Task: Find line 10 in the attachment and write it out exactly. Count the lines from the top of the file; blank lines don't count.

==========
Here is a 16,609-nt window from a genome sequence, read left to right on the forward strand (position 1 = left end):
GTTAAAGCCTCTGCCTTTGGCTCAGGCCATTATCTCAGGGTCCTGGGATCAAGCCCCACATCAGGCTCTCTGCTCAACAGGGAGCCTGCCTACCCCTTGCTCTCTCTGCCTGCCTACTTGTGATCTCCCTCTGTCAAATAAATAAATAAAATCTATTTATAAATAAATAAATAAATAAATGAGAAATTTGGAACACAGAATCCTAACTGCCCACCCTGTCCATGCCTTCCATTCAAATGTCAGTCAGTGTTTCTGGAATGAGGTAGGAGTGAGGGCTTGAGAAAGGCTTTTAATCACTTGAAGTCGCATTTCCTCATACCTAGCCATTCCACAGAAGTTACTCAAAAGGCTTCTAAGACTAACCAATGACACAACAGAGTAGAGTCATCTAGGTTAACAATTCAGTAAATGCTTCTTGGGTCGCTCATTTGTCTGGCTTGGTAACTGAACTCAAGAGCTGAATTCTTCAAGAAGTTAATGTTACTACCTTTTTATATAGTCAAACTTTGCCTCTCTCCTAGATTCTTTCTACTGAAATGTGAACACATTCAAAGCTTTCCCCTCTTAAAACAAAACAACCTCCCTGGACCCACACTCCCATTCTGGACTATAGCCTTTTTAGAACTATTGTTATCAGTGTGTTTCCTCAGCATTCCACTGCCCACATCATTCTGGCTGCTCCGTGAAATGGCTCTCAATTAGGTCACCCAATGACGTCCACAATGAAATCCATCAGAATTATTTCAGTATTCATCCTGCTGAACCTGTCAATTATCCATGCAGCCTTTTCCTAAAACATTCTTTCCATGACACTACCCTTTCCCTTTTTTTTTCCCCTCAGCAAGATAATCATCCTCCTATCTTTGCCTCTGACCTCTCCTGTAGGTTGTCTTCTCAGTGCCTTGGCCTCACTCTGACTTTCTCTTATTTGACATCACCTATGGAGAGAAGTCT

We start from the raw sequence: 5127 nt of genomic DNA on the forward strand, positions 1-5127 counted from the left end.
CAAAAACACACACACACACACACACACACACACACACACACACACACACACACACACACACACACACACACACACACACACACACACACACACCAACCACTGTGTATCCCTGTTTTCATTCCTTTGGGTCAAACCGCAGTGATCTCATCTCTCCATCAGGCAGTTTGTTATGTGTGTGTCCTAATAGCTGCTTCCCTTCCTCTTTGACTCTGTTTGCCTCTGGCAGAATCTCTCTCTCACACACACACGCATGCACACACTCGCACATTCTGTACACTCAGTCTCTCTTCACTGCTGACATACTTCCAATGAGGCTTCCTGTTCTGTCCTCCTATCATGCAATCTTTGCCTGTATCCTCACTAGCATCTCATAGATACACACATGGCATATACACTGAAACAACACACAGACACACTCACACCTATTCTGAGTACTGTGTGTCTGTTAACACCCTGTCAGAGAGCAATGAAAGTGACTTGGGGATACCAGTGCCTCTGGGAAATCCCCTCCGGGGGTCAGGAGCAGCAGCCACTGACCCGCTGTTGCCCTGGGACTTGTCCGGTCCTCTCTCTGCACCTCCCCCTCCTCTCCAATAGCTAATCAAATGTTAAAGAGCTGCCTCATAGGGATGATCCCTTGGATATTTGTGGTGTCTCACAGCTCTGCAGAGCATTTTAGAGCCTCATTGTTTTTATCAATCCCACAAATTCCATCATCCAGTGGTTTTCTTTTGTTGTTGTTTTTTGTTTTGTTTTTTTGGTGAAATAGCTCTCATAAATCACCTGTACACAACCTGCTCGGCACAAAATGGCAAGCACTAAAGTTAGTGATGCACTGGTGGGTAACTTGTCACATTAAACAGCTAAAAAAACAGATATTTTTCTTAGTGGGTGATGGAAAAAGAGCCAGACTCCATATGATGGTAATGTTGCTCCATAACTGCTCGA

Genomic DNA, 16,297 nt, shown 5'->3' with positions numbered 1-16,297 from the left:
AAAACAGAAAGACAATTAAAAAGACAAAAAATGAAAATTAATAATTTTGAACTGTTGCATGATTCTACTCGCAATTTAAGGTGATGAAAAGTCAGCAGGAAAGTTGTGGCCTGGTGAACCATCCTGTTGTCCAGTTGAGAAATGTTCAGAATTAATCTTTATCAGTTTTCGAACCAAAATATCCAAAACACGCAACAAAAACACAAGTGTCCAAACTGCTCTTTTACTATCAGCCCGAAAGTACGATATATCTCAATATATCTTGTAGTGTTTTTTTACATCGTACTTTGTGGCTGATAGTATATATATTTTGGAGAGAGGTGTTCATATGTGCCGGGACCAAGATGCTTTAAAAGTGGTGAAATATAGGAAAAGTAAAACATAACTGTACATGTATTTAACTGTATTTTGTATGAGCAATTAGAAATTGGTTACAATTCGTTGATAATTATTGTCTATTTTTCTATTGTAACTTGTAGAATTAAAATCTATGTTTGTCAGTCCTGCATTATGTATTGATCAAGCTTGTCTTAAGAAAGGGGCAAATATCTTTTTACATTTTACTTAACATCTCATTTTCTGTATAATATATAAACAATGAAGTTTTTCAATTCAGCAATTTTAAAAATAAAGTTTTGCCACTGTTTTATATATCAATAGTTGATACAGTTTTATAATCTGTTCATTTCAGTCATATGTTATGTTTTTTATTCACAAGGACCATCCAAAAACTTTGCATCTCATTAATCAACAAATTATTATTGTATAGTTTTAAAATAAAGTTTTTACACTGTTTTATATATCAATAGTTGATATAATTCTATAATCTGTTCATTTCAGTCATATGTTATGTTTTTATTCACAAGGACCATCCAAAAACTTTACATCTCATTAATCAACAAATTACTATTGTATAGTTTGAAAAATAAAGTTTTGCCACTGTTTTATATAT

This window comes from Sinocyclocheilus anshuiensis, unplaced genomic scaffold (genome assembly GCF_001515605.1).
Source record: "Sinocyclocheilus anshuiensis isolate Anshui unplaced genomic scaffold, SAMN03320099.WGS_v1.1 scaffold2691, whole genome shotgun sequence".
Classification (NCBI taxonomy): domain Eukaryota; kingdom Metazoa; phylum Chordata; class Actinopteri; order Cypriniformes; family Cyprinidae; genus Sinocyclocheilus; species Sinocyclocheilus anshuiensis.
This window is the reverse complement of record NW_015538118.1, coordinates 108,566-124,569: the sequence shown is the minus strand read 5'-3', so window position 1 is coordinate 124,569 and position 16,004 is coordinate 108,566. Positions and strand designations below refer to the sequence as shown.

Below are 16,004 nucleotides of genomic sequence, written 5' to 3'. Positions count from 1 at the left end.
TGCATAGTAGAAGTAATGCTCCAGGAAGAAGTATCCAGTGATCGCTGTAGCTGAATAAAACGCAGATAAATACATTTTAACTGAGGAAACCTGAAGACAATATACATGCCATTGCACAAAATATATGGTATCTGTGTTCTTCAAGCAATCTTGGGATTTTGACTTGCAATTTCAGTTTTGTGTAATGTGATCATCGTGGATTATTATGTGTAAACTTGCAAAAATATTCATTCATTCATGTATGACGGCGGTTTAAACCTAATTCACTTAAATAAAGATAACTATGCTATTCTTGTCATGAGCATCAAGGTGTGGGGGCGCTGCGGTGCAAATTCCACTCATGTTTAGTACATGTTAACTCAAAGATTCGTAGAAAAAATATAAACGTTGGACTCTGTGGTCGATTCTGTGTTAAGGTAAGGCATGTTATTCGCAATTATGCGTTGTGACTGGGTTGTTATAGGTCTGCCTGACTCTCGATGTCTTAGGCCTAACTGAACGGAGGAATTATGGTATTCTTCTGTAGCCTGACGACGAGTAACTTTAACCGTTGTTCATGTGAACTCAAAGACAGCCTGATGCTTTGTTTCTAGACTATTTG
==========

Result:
This window is the reverse complement of record NW_015538118.1, coordinates 108,566-124,569: the sequence shown is the minus strand read 5'-3', so window position 1 is coordinate 124,569 and position 16,004 is coordinate 108,566. Positions and strand designations below refer to the sequence as shown.